Category Archives: end of year list

My 5 Favorite Books I’ve Read in 2017 (so far)

At the end of 2016, I made a post about my 5 favorite reads of the year that was a hit. Since I’m on track to read more books this year than last, I’ve decided to round up a list of my five favorite books that I read during the first half of 2017 (January through June). The books aren’t ranked in any sort of way, but they were all fantastic to me in different ways. I’ve given my favorite reads mini reviews here, along with linking to their fuller reviews too. Let me know the title of your favorite book you’ve read this year in the comments! I’m already nearly done with some new reads that I feel like will make this list in December (like Mandy Len Catron’s How to Fall in Love with Anyone and the widely adored The Hate U Give by Angie Thomas)!!

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5 Favorite Reads from 2016

After a seven month hiatus, I am FINALLY back!! My personal life was a bit of a whirlwind last year (i.e. 2016 the year that magically destroyed everyone in little ways) which led me to de-prioritize this blog. I fled to Europe for a month, leaving my home country for the first time ever (!!!), and visited Paris, London, Edinburgh, and Amsterdam. I moved across the country from Brooklyn to Chicago and I became a PhD student! Lots of changes happened and now that I feel more settled in Chicago, I’ve decided to try to pick up some of the things that I allowed myself to drop in 2016.

Instead of trying to add reviews for all of the books I gobbled down in 2016, I’ve compiled a list of my favorite reads from 2016. These are not ranked in any order except for the first book being my absolute 2016 favorite! Of the 32 books I read in 2016, here are my favorite five.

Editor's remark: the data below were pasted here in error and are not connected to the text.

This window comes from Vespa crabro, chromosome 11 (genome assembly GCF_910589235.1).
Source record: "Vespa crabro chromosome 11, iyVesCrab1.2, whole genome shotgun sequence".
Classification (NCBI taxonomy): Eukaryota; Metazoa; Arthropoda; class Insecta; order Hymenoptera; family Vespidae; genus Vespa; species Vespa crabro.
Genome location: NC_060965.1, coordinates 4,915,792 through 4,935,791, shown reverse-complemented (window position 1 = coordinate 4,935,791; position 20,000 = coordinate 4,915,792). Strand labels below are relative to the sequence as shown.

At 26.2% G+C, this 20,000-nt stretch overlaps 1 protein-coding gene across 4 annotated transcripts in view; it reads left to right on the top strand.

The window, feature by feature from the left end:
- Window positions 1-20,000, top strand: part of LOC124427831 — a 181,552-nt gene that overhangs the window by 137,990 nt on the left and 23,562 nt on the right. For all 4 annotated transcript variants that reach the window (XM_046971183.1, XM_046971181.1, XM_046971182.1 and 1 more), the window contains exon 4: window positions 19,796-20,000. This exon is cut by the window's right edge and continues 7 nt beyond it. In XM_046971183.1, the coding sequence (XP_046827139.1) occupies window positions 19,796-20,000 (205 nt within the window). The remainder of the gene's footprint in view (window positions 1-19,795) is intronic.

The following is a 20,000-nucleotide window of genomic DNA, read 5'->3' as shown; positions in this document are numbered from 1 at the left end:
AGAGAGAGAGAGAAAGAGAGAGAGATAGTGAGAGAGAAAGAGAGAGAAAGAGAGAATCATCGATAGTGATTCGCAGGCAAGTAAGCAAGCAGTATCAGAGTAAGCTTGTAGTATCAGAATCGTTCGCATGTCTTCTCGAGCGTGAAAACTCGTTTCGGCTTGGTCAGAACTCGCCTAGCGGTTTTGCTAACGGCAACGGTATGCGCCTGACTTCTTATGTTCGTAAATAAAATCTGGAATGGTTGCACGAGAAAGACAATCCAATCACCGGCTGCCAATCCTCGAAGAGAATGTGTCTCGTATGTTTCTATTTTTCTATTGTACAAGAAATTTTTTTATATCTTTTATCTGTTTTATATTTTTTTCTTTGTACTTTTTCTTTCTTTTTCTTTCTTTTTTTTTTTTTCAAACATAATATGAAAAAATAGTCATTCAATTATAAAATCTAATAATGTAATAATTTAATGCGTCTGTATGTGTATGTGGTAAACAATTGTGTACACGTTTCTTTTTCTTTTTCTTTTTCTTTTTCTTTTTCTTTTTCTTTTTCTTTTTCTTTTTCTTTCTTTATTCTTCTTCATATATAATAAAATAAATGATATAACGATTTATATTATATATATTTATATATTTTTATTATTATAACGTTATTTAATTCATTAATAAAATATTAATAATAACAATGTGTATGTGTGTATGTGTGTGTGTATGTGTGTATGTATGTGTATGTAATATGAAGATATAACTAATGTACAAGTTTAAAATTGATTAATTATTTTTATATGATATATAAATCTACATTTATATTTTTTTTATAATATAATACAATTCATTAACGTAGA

alittlelifeA Little Life by Hanya Yanagihara.

While I didn’t post a full review of this book on the blog, I did blog about attending a book event with the fantastic author here. I made my book club read and love this book. It was my read during a magical winter trip to Austin, TX where I escaped the winter blues in 2016. This book deserves a longer review than this, but it’s tied to too many emotions for me. I’ll leave you with the bite that I shared with people who messaged me on Tinder in 2016: it’s emotionally brutal, but beautifully written.

Between the World and Me by Ta-Nehisi Coatesbetweentheworldandme

This is the only book in the list that received a full review! My university is doing an event with the author at the end of January and I hope I’m able to secure a ticket to see him speak in person. Here’s a snippet from my longer review: The book is part memoir, part current American history and is written as a letter directly to the author’s son. Coates detailed the lessons that he was forced to learn as a black man growing up in America and contrasted them from the lessons his father had to learn and the lessons his son has already learned or will have to learn in an incredibly moving way.